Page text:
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Happiness Rankings Around the World

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The World Happiness Report measures happiness in countries around the world, and is based on six key criteria. These include GDP per capital, social support, healthy life expectancy, freedom to make life decisions, generosity, and the level of corruption people believe exists.

In general, Scandinavian countries were at the top of the report because of their strong economies, established social support systems for their citizens, and trustworthy governments. The countries which fell just below the top positions had somewhat weaker economies, poorer support networks, or both. Most sub-Saharan countries in Africa found themselves at the bottom of the happiness scale, as also were war-torn countries.

The questionnaire was based on the Cantril Scale. Respondents imagined a ladder with steps numbered from zero at the bottom to ten at the top. The top of the ladder represented an ideal life, and the bottom of the ladder represented the worst possible life. People who answered the questions had to imagine on which step of the ladder they currently stood.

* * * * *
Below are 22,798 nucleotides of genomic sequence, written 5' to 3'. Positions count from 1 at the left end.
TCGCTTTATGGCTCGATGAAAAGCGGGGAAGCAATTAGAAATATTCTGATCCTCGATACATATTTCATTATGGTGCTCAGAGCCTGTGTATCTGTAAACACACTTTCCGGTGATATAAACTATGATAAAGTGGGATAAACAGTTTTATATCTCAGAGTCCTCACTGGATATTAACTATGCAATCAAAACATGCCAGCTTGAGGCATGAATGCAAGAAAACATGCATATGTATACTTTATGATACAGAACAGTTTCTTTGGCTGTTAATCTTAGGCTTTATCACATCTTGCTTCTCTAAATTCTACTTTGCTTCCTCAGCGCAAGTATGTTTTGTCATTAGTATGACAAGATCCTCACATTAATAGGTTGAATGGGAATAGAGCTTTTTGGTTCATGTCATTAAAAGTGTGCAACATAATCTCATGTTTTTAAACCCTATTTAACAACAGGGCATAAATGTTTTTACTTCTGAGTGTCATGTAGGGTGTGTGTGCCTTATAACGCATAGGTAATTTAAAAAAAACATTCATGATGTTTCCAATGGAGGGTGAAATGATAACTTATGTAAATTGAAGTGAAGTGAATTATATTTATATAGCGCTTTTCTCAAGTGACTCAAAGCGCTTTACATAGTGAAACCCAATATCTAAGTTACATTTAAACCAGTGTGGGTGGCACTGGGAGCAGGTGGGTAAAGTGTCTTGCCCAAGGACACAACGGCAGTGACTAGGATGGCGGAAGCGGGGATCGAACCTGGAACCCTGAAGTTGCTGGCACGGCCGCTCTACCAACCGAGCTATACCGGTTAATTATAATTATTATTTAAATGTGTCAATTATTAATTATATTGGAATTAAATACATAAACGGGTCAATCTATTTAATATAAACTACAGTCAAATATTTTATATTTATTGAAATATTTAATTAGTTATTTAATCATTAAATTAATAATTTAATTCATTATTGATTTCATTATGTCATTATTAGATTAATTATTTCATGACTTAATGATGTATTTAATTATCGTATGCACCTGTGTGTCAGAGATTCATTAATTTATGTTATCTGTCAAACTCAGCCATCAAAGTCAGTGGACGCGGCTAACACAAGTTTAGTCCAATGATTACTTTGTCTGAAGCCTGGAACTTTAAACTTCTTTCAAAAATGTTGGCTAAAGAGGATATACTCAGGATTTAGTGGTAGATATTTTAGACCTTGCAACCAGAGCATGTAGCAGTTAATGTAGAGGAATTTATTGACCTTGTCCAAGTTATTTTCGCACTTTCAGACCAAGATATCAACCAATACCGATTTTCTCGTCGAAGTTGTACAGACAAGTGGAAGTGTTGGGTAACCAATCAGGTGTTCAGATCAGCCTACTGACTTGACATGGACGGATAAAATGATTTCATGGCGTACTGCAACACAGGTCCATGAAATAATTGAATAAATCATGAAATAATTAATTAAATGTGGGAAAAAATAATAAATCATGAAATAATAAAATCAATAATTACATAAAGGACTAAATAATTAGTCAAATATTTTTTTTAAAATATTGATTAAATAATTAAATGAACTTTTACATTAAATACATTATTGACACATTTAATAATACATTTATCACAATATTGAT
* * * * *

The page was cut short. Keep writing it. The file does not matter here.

An important discovery revealed that countries with high levels of trust better handled the most recent economic crisis. Countries without much trust didn't do as well, and some countries continue to struggle economically.

The report demonstrates that happiness must be viewed as an accepted measure of social progress and the goal of various public policies. As a result, more governments have begun to use this information when crafting new policies which enable their citizens to live better lives.

Preview some of the lesson material:

Warm Up: Do you agree or disagree? Why?

  1. I'm generally a happy person.
  2. People in my country generally live long, prosperous, and happy lives.
  3. Happiness is a good measure of a country's success.
  4. Countries need to work harder to make their citizens happier.
  5. Money and success is more important than happiness.

True or False?: Guess (before the article) or answer (after the article) whether the sentence is true or false. If false, correct the sentence.

  1. The Happiness Report is based on only six questions.
  2. Scandinavian countries provided enough income and social support for their citizens.
  3. People who answered the questions first imagined ideal situations.
  4. The article suggests that social togetherness and support is a very important factor.
  5. The information in the report hasn't been yet used to decide policies by governments.

post-Comprehension: Talk about the following questions in pairs/groups. Remember to support your answers!

  1. Where on the scale do you think your country falls? Why do you think so?
  2. What could your country likely do to increase its rank? Please explain.
  3. If you could institute any change in your country, what would it be? Why?
  4. Of the six key factors, which do you think is the most important? Why?
  5. What sort of impact does the report really have on a government's planning? Why do you think so?

Google Search: Type "Happiness Report" into Google. Look at the websites, and/or read additional articles on this topic. Discuss or write an essay about your findings.

Download the lesson:



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